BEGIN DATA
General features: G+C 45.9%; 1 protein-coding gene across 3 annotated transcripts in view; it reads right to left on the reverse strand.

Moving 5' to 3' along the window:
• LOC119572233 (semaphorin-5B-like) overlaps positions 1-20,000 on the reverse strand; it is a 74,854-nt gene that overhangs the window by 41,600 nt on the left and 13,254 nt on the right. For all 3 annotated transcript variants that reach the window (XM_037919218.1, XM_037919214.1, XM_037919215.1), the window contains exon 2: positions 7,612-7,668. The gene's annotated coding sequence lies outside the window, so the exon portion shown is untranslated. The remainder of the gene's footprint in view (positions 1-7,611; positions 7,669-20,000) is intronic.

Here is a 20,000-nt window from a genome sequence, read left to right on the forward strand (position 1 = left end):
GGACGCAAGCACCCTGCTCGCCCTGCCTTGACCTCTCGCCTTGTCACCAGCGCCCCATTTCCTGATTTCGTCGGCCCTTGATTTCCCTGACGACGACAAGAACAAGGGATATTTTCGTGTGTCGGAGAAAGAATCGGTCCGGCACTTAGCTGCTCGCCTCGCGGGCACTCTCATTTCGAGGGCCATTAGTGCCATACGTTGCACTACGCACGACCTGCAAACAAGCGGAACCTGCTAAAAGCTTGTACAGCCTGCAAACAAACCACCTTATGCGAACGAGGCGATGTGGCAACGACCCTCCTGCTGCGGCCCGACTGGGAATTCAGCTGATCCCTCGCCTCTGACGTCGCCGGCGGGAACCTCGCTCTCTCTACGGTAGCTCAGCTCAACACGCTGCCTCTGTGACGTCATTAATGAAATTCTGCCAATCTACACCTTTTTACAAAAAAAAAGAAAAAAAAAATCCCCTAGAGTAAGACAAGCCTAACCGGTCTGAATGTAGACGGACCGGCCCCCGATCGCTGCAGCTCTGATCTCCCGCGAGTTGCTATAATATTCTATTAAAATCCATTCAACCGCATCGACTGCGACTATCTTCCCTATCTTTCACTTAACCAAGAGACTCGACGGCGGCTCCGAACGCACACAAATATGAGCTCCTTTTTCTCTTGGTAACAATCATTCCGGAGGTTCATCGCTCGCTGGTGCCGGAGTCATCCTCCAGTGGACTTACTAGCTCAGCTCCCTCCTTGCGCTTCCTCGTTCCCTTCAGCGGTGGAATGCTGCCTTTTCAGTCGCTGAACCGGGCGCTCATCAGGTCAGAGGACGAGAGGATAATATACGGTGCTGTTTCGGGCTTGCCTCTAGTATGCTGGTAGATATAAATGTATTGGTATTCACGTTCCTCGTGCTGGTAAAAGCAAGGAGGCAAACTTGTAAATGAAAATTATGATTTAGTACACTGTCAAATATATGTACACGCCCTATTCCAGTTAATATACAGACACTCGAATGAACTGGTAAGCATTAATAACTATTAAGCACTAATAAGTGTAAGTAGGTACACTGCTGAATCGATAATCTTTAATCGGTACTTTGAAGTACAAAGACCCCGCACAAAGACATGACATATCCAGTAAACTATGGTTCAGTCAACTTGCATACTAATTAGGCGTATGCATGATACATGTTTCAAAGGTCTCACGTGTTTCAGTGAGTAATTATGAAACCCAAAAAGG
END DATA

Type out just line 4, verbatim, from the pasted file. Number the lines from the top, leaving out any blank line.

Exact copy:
Here is a 20,000-nt window from a genome sequence, read left to right on the forward strand (position 1 = left end):